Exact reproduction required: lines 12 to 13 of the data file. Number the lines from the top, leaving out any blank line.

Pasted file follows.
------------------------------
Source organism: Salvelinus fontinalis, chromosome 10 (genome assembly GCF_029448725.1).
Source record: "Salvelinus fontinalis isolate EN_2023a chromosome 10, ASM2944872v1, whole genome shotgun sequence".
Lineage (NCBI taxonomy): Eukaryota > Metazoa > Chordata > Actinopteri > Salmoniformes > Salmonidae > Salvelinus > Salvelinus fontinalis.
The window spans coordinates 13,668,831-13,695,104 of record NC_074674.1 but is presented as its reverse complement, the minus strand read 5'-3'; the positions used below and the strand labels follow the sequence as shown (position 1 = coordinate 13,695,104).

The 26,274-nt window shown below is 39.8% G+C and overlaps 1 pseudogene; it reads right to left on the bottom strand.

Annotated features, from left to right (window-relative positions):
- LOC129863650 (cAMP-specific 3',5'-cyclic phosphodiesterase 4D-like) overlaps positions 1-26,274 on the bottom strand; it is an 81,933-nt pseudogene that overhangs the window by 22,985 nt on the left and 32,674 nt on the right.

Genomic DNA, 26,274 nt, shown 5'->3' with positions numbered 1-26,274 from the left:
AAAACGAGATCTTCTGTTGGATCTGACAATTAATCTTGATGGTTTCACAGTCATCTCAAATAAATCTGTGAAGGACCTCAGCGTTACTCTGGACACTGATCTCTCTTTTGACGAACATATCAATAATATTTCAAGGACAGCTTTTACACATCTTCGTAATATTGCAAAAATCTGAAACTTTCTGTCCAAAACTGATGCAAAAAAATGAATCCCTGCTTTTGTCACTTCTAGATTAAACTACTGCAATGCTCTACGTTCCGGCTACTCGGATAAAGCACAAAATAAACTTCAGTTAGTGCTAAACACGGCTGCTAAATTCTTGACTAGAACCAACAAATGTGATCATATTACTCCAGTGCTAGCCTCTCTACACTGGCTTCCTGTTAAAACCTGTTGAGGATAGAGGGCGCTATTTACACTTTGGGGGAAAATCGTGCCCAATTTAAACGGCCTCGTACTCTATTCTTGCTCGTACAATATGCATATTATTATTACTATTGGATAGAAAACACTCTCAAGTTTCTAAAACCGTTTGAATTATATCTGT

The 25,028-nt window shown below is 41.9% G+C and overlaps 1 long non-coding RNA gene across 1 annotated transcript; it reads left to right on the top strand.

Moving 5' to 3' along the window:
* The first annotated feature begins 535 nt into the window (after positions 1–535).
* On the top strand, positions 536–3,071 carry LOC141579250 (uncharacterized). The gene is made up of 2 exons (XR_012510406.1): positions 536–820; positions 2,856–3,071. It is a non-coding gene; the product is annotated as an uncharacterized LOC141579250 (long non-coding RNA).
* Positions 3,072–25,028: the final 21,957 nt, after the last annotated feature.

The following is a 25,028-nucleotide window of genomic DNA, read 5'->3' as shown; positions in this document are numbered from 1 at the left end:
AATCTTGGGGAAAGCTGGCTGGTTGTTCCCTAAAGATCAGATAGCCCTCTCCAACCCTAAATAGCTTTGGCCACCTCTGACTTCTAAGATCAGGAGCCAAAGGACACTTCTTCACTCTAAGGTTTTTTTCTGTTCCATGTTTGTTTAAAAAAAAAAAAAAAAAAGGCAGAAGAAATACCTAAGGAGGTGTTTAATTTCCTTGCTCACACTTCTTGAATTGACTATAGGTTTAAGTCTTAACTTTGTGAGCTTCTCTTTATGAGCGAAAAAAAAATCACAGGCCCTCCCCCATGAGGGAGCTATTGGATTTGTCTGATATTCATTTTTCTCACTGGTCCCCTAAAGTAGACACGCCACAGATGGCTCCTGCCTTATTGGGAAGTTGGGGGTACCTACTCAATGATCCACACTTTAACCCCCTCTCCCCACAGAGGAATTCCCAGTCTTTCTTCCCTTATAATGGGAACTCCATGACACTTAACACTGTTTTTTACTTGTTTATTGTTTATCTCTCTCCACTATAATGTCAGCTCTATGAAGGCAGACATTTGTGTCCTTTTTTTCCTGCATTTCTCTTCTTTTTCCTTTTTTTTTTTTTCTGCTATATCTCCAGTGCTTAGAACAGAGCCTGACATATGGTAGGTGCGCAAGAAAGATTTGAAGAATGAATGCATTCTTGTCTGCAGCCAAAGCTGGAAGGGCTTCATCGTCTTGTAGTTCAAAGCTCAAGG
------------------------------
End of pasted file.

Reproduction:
* The first annotated feature begins 535 nt into the window (after positions 1–535).
* On the top strand, positions 536–3,071 carry LOC141579250 (uncharacterized). The gene is made up of 2 exons (XR_012510406.1): positions 536–820; positions 2,856–3,071. It is a non-coding gene; the product is annotated as an uncharacterized LOC141579250 (long non-coding RNA).